1. Aucun des États contractants n'expulsera ou ne refoulera, de quelque manière que ce soit, un réfugié sur les frontières des territoires où sa vie ou sa liberté serait menacée en raison de sa race, de sa religion, de sa nationalité, de son appartenance à un certain groupe social ou de ses opinions politiques.

2. Le bénéfice de la présente disposition ne pourra toutefois être invoqué par un réfugié qu'il y aura des raisons sérieuses de considérer comme un danger pour la sécurité du pays où il se trouve ou qui, ayant été l'objet d'une condamnation définitive pour un crime ou délit particulièrement grave, constitue une menace pour la communauté dudit pays.

[8] The Convention, however, is of course silent as to how these mandatory obligations  of a State party are to be implemented at domestic level.  Few legal systems are the same and the assumption is that each State party will observe the principle pacta sunt servanda. Domestic law cannot justify failure to perform a treaty.  Principles of customary international law codified in the Vienna Convention on the Law of Treaties, 1969 are clear2:

Article 26

    Pacta sunt servanda

    Every treaty in force is binding upon the parties to it and must be performed by them in good faith.

    Article 27

    Internal law and observance of treaties

    A party may not invoke the provisions of its internal law as justification for its failure to perform a treaty.

[9] Article 18 of the Vienna Convention on the Law of Treaties further obliges a State to refrain from acts which would defeat the object and purpose of a treaty by which it is bound. 

[10] Similarly the Refugee Convention, while providing a comprehensive definition of the term “refugee”, does not prescribe any particular form of procedure for determining refugee status.  It is implicit in the good faith obligation and in the guarantee of the right of access to courts that the procedures will maximise the opportunity for a refugee claimant to establish that he or she is a refugee which in turn maximises State observance of the non-refoulement obligation.  Fairness is an indispensable aspect of such procedures3, as is the need for the procedures to be both prescribed by law and subject to the scrutiny of the courts of law on the territory of the State party.4

[11] Above all, however, are the points made by Professor James C Hathaway in the Canadian context5:

(a)    There must be a recognition that refugee claimants are not opponents or threats, but rather persons seeking to invoke a right derived from international law.

(b)    The refugee criteria must be applied dispassionately, recognising that refugee determination is among the most difficult forms of adjudication, involving as it does fact-finding in regard to foreign conditions, cross cultural and interpreted examination of witnesses, ever present evidentiary voids and a duty to prognosticate potential risks rather than simply declare the more plausible account of past events.6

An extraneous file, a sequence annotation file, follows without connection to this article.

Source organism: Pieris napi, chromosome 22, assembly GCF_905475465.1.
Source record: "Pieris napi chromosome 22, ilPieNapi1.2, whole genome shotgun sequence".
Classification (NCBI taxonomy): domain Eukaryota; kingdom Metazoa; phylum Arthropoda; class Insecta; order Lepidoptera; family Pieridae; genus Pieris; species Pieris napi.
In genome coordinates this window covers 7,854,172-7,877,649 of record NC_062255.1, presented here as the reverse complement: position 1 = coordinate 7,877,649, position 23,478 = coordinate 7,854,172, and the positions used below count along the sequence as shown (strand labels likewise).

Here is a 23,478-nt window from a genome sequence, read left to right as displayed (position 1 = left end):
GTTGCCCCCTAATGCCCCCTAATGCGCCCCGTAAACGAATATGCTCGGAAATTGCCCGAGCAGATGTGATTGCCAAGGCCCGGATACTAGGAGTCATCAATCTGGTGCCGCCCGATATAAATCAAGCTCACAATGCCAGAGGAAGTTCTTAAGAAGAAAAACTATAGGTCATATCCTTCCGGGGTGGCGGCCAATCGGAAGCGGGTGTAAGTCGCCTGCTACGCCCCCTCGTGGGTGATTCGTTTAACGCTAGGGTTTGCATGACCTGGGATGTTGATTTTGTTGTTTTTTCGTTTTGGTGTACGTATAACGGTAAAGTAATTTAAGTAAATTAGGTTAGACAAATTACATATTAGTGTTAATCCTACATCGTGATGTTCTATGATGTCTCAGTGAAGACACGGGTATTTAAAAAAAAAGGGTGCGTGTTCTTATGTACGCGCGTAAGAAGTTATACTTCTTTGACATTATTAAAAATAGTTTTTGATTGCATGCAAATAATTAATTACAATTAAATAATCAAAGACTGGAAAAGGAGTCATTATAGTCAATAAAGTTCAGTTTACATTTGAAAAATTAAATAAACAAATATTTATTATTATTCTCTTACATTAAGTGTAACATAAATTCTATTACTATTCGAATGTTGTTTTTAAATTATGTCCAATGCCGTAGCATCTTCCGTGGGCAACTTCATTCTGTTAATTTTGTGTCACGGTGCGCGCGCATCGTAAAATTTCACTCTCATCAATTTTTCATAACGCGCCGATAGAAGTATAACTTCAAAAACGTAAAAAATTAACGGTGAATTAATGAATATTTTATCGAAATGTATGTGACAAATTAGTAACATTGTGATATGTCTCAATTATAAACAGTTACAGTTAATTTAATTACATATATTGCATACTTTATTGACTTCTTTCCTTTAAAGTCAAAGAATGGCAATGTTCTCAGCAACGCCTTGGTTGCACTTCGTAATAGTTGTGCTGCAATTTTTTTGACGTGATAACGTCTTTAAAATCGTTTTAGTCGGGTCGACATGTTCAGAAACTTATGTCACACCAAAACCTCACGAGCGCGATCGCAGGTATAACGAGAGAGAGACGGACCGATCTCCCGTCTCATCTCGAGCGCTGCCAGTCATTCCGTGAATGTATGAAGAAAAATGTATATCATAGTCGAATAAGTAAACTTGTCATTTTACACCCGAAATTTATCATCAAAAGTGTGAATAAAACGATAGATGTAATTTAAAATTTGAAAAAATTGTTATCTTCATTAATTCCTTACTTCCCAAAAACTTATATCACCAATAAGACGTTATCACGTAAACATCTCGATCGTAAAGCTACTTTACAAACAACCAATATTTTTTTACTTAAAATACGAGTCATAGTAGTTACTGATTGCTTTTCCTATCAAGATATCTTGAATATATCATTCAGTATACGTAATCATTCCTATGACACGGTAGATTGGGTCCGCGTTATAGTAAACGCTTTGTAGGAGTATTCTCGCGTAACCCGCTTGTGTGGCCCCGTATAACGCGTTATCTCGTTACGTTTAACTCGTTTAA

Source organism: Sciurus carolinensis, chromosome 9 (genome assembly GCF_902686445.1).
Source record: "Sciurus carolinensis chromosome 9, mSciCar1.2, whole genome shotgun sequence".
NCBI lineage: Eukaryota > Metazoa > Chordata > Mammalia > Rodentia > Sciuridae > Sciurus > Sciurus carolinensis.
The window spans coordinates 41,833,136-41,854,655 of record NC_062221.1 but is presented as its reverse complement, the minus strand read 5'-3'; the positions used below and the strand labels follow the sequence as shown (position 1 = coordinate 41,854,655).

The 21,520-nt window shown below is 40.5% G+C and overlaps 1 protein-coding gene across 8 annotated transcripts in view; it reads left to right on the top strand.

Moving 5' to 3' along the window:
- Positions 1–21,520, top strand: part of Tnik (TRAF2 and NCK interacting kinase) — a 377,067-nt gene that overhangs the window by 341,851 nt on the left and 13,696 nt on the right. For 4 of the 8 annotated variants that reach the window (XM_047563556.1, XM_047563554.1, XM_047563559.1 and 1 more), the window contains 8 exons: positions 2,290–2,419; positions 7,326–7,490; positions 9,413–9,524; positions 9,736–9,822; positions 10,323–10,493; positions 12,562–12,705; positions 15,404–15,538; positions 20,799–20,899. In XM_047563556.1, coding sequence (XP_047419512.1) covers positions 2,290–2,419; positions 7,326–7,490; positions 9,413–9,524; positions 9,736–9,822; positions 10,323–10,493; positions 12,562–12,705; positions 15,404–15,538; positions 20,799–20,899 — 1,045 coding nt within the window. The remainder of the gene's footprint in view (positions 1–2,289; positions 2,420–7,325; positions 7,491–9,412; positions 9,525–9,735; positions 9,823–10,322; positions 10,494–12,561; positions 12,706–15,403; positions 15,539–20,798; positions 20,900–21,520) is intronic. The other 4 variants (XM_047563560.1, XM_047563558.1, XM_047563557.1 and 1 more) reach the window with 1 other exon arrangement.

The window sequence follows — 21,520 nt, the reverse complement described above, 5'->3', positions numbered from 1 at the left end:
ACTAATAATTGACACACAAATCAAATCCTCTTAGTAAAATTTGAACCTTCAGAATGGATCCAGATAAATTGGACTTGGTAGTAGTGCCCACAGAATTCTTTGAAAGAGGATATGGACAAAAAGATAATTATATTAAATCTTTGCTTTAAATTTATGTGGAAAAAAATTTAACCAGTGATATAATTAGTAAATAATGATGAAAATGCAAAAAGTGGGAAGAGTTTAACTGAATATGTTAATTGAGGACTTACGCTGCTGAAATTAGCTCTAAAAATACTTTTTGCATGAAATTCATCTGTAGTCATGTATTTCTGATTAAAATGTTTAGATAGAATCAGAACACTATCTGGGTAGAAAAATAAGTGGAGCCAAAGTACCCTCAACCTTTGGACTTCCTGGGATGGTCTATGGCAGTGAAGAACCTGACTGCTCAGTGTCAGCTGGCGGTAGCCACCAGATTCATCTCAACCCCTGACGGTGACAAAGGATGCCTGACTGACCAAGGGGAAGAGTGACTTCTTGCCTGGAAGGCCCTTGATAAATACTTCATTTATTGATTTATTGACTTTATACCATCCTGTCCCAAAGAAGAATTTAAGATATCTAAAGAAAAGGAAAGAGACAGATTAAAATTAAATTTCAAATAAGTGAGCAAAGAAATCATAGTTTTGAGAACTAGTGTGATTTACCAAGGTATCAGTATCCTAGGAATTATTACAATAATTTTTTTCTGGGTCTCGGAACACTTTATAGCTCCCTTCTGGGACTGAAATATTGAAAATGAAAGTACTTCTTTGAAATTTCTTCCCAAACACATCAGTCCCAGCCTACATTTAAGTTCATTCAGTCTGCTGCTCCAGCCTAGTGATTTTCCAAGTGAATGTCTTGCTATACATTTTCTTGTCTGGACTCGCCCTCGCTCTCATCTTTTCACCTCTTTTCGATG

(c)    These evidentiary and contextual concerns make departure from traditional modes of adjudication imperative. 

Rather than “technocratic justice”, cases demand what Professor James C Hathaway has described as “expert, engaged, activist decision-makers who will pursue substantive fairness”.7 

[12] While the prescription may be clear, implementation of the Refugee Convention at the domestic level can be less than straightforward.  Because the Convention prescribes no particular procedure for determining refugee status, it is not “self-executing” for those states which take the monist approach to treaty incorporation.  In this respect the Refugee Convention is not capable of being applied at domestic law without new legislation.8

[13] States which subscribe to the dualist approach would require legislation in any event.9

Domestic incorporation - manner and form

[14] How much of the Refugee Convention is incorporated domestically is just as important a question as how incorporation itself is achieved.  There is a marked reluctance to incorporate the entire Convention.  The failure by Australia, for example, to adopt this simple expedient has led to Byzantine complexities.10  There is a decided preference to adopt only the definition in Article 1A(2) (or a modified version of it).  Canada has not incorporated Article 1D.11  The Dutch definition apparently does not include the cessation and exclusion clauses of Articles 1C, D, E and F.12  There is also a tendancy to paraphrase the Convention “well-founded fear of being persecuted” into “well-founded fear of persecution”, as in the case of Canada, Australia and the USA.13  This can lead to dangerous distortions as in the nexus or causation requirement.

[15] The Refugee Convention employs the passive voice “well-founded fear of being persecuted”.  These words emphasise that the refugee definition has as its focus the predicament of the refugee.  The Convention defines refugee status not on the basis of a risk of “persecution” but rather a risk of “being persecuted”.  The language draws attention to the fact of exposure to the harm rather than to the act of inflicting harm.  In the result: